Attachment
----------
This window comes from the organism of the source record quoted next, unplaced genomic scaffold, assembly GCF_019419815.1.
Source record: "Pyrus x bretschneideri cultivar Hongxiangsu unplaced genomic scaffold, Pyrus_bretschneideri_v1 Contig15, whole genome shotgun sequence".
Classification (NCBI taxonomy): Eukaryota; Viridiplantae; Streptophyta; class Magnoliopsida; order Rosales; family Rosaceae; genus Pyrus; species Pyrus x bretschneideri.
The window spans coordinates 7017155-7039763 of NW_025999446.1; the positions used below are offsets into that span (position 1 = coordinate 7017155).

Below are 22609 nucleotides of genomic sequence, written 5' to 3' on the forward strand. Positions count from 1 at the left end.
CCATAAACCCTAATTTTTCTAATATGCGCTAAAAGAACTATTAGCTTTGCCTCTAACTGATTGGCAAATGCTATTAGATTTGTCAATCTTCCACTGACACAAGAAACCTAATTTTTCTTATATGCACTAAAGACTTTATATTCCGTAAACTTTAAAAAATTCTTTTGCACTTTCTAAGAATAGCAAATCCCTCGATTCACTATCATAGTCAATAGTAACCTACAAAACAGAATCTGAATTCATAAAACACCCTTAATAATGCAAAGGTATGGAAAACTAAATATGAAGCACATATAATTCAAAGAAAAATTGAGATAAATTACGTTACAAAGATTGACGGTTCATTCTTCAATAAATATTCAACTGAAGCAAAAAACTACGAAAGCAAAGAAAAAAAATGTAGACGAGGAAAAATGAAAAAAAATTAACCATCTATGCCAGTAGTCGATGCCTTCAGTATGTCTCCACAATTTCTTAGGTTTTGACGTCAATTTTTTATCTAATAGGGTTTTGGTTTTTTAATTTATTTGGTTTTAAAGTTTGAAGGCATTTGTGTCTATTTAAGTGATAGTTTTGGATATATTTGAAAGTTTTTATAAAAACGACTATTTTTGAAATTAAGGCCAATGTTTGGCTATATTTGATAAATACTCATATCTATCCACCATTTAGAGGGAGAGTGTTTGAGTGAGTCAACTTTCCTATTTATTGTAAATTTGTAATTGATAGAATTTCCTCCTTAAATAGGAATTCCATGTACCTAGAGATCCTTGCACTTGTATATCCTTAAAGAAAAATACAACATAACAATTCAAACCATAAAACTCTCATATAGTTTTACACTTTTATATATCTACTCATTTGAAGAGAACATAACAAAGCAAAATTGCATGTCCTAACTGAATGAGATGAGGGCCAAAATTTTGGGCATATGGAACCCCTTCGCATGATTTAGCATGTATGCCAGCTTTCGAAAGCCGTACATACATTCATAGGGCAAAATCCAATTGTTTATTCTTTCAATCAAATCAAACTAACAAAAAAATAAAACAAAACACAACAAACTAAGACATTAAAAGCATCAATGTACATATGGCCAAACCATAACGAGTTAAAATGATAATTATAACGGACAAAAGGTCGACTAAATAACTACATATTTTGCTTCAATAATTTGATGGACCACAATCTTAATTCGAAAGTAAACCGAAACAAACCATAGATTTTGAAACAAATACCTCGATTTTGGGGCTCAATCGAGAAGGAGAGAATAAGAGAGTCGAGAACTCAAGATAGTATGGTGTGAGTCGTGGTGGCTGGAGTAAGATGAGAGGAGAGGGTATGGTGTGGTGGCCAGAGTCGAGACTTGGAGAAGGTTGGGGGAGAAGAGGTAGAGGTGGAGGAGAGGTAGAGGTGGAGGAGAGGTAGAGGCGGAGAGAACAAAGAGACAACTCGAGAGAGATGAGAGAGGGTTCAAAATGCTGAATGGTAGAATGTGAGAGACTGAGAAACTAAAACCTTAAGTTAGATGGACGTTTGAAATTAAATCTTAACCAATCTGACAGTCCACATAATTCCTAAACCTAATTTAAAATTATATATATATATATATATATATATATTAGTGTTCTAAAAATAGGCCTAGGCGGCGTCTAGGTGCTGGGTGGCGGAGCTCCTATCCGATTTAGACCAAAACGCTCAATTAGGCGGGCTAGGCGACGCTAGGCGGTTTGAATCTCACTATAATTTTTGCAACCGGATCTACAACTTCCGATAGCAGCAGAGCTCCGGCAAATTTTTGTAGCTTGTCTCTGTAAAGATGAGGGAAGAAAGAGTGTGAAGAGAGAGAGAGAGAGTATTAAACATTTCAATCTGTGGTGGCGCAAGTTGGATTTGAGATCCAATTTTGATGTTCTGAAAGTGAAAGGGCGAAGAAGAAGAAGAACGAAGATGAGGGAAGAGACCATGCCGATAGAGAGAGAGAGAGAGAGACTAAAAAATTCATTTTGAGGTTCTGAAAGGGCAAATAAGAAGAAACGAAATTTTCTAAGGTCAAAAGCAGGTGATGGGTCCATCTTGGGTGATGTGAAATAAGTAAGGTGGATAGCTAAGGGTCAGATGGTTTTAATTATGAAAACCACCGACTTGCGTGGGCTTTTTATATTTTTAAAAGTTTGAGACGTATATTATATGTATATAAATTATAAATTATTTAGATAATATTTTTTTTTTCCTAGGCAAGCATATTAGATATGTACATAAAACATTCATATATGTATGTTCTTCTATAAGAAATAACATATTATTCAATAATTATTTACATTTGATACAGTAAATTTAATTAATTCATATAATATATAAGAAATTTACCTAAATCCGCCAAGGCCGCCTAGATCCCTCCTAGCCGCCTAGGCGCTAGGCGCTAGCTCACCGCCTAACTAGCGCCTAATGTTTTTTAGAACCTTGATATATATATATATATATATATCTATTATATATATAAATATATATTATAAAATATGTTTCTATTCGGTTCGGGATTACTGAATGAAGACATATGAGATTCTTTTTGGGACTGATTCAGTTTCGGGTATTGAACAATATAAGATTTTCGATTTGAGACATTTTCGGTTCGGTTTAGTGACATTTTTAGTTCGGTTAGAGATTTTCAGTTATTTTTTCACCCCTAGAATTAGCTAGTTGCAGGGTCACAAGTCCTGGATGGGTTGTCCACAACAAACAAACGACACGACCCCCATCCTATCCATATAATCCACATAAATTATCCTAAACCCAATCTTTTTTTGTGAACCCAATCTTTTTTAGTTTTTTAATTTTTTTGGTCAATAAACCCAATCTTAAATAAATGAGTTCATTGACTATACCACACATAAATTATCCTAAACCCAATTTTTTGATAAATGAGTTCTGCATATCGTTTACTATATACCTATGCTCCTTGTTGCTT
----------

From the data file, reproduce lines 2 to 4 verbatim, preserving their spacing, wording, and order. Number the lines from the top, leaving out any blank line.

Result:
Source record: "Pyrus x bretschneideri cultivar Hongxiangsu unplaced genomic scaffold, Pyrus_bretschneideri_v1 Contig15, whole genome shotgun sequence".
Classification (NCBI taxonomy): Eukaryota; Viridiplantae; Streptophyta; class Magnoliopsida; order Rosales; family Rosaceae; genus Pyrus; species Pyrus x bretschneideri.
The window spans coordinates 7017155-7039763 of NW_025999446.1; the positions used below are offsets into that span (position 1 = coordinate 7017155).